Boss Of French Group Orange Stays Away From Lagarde Trial
Stephane Richard, head of France’s biggest phone company, who was expected to be one of the chief witnesses at the negligency trial of IMF chief Christine Lagarde, stayed away from the Paris court on Wednesday on the advice of his lawyer.
Lagarde, 60, faces charges, which she strongly denies, of being negligent when, as French finance minister, she approved in 2008 a state payout of 400 million euros ($425 million) to business tycoon Bernard Tapie.
Richard, who is chief executive of telecoms group Orange, was chief of staff to Lagarde at the time. He is under investigation on suspicion of embezzlement in a separate action linked to the Tapie case.
When the court resumed on Wednesday for the third day, Richard’s lawyer said the Orange boss would not appear in person but wished to present a written statement to the court.
“He took the decision not to appear before you today,” lawyer Jean-Etienne Giamarchi said. “On my advice, though he wished to come …, he has expressed the wish for a written statement to be presented to the court.”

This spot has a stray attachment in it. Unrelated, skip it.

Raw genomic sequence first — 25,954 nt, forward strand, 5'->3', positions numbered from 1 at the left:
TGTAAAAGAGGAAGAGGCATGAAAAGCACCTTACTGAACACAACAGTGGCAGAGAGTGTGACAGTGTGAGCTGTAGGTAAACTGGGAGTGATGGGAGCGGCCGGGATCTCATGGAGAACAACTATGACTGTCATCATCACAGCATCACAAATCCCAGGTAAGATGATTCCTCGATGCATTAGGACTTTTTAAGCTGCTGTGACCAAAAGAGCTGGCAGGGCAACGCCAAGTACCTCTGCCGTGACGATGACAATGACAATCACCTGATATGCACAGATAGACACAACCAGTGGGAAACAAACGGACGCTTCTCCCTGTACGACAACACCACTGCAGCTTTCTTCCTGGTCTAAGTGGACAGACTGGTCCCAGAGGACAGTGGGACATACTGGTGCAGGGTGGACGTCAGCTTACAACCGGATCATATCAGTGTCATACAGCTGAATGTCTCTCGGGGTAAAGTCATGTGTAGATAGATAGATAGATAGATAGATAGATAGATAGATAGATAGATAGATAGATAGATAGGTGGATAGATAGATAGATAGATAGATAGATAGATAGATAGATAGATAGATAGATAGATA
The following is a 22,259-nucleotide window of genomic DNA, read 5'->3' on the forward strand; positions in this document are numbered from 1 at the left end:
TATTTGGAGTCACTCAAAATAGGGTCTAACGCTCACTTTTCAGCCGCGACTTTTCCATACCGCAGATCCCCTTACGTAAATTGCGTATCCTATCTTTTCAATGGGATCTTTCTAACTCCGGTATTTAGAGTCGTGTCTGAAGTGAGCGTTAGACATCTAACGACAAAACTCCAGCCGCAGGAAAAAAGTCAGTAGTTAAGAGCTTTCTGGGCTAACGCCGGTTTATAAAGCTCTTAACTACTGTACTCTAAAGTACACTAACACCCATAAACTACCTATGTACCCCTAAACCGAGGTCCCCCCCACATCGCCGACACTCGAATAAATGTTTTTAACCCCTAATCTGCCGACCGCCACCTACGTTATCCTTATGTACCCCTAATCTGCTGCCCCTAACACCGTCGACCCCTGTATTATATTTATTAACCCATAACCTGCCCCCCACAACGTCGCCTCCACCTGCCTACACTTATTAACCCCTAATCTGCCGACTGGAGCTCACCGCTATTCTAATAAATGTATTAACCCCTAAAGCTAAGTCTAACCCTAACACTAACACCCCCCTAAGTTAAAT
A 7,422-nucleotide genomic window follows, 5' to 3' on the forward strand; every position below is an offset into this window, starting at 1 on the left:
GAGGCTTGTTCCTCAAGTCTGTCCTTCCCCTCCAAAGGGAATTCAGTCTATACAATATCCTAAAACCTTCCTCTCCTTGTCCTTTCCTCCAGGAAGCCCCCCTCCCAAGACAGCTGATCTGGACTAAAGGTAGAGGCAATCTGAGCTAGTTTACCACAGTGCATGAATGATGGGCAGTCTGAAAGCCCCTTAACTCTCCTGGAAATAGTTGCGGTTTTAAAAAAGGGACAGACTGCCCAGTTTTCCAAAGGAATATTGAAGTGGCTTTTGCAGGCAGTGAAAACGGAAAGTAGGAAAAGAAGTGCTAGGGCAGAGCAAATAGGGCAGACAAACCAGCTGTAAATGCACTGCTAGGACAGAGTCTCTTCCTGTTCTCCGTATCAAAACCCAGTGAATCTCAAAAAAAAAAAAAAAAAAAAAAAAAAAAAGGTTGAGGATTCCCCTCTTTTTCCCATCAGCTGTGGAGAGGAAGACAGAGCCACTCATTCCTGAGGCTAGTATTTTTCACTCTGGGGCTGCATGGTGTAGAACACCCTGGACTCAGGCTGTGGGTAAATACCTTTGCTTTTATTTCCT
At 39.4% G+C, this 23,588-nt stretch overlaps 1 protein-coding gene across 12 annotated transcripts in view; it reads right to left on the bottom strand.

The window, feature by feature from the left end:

Lagarde was subjected to aggressive grilling on Tuesday over her approval of the rare out-of-court settlement with Tapie in a dispute over the sale of a stake in a company.
The IMF managing director faces up to a year in jail and a fine of 15,000 euros if convicted.
A maximum sentence could raise questions about her ability to hold on to her job at the Washington-based International Monetary Fund, where her French predecessor Dominique Strauss-Kahn resigned in 2011 over a sex scandal.
Richard’s role as witness in the trial is important since part of Lagarde’s defence has been to suggest she was manipulated professionally by others around her at the time.
“Was I used? If so, by whom? We shall perhaps know one day,” she said on Monday.
Richard’s position as a witness in the Lagarde trial appears complicated because of the separate case against him, which involves five others.
Lagarde is being heard in a special court for trying cabinet ministers, which has heard only five cases since it was created in 1993 and never sent anyone to jail.